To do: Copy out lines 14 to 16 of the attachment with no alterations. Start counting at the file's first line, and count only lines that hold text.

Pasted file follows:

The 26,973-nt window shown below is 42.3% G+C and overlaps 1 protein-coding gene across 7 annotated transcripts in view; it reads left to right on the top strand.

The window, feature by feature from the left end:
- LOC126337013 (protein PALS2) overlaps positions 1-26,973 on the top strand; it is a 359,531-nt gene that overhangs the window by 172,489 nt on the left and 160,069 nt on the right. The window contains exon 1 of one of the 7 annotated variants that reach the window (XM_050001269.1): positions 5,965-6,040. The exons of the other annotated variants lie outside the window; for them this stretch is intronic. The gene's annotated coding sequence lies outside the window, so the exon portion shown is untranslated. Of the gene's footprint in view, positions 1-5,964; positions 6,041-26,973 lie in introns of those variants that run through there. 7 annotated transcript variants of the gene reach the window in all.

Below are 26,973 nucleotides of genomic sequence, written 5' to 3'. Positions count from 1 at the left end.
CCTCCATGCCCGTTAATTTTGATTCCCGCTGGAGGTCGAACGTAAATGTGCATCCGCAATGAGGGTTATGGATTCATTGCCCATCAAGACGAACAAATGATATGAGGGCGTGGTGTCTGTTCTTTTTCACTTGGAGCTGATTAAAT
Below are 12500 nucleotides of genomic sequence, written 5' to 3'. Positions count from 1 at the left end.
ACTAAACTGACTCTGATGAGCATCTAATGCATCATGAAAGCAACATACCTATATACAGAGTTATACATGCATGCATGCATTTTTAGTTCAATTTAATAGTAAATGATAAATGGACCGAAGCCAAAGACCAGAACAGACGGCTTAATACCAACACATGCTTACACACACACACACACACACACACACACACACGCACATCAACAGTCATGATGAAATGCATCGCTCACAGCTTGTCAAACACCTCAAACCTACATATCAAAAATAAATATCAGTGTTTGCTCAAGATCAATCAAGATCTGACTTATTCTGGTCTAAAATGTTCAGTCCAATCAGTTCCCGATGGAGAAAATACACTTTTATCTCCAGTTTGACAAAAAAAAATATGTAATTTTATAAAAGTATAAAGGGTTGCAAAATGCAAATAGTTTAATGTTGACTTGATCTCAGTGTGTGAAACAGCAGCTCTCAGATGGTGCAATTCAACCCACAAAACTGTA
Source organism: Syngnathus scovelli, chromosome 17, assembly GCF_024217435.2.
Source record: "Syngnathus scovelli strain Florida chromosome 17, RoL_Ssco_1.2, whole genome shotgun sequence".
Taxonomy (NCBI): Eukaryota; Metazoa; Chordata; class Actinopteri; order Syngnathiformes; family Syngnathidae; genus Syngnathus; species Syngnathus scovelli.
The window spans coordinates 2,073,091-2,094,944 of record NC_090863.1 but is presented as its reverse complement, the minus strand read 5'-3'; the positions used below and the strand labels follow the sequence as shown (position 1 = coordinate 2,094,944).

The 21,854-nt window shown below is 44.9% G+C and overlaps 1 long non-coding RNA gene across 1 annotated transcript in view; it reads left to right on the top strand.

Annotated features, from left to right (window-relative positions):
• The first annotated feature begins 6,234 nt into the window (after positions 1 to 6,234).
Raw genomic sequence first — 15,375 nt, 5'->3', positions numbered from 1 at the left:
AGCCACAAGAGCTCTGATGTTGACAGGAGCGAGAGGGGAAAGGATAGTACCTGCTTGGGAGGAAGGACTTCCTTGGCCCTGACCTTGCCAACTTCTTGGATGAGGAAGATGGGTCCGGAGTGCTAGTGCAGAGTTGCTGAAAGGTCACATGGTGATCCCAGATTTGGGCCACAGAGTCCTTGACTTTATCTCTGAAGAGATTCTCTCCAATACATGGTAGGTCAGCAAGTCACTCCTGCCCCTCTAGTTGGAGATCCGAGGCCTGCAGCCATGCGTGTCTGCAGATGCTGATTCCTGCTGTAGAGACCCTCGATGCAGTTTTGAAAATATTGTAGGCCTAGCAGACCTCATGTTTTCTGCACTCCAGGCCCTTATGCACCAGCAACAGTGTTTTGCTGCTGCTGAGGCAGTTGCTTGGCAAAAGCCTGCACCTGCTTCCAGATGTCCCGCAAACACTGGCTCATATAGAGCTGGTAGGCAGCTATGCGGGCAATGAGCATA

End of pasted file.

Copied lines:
• The first annotated feature begins 6,234 nt into the window (after positions 1 to 6,234).
Raw genomic sequence first — 15,375 nt, 5'->3', positions numbered from 1 at the left:
AGCCACAAGAGCTCTGATGTTGACAGGAGCGAGAGGGGAAAGGATAGTACCTGCTTGGGAGGAAGGACTTCCTTGGCCCTGACCTTGCCAACTTCTTGGATGAGGAAGATGGGTCCGGAGTGCTAGTGCAGAGTTGCTGAAAGGTCACATGGTGATCCCAGATTTGGGCCACAGAGTCCTTGACTTTATCTCTGAAGAGATTCTCTCCAATACATGGTAGGTCAGCAAGTCACTCCTGCCCCTCTAGTTGGAGATCCGAGGCCTGCAGCCATGCGTGTCTGCAGATGCTGATTCCTGCTGTAGAGACCCTCGATGCAGTTTTGAAAATATTGTAGGCCTAGCAGACCTCATGTTTTCTGCACTCCAGGCCCTTATGCACCAGCAACAGTGTTTTGCTGCTGCTGAGGCAGTTGCTTGGCAAAAGCCTGCACCTGCTTCCAGATGTCCCGCAAACACTGGCTCATATAGAGCTGGTAGGCAGCTATGCGGGCAATGAGCATA